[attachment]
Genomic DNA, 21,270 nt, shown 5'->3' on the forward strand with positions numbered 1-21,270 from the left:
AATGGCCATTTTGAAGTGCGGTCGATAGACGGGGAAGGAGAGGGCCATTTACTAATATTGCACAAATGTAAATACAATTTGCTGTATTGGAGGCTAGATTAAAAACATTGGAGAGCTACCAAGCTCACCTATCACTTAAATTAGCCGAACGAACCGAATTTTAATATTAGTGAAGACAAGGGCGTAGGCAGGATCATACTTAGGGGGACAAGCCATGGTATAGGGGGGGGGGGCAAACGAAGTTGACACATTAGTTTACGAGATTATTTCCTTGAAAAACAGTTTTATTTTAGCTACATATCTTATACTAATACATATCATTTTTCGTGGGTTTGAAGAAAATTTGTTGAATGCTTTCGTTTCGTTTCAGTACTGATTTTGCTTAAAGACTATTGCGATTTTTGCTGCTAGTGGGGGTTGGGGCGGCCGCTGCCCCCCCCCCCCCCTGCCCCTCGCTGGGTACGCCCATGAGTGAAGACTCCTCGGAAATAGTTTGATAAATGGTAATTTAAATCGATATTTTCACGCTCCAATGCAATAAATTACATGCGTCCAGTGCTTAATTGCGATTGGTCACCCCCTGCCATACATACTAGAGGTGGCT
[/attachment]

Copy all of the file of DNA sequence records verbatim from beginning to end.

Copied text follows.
Genomic DNA, 21,270 nt, shown 5'->3' on the forward strand with positions numbered 1-21,270 from the left:
AATGGCCATTTTGAAGTGCGGTCGATAGACGGGGAAGGAGAGGGCCATTTACTAATATTGCACAAATGTAAATACAATTTGCTGTATTGGAGGCTAGATTAAAAACATTGGAGAGCTACCAAGCTCACCTATCACTTAAATTAGCCGAACGAACCGAATTTTAATATTAGTGAAGACAAGGGCGTAGGCAGGATCATACTTAGGGGGACAAGCCATGGTATAGGGGGGGGGGGCAAACGAAGTTGACACATTAGTTTACGAGATTATTTCCTTGAAAAACAGTTTTATTTTAGCTACATATCTTATACTAATACATATCATTTTTCGTGGGTTTGAAGAAAATTTGTTGAATGCTTTCGTTTCGTTTCAGTACTGATTTTGCTTAAAGACTATTGCGATTTTTGCTGCTAGTGGGGGTTGGGGCGGCCGCTGCCCCCCCCCCCCCCTGCCCCTCGCTGGGTACGCCCATGAGTGAAGACTCCTCGGAAATAGTTTGATAAATGGTAATTTAAATCGATATTTTCACGCTCCAATGCAATAAATTACATGCGTCCAGTGCTTAATTGCGATTGGTCACCCCCTGCCATACATACTAGAGGTGGCT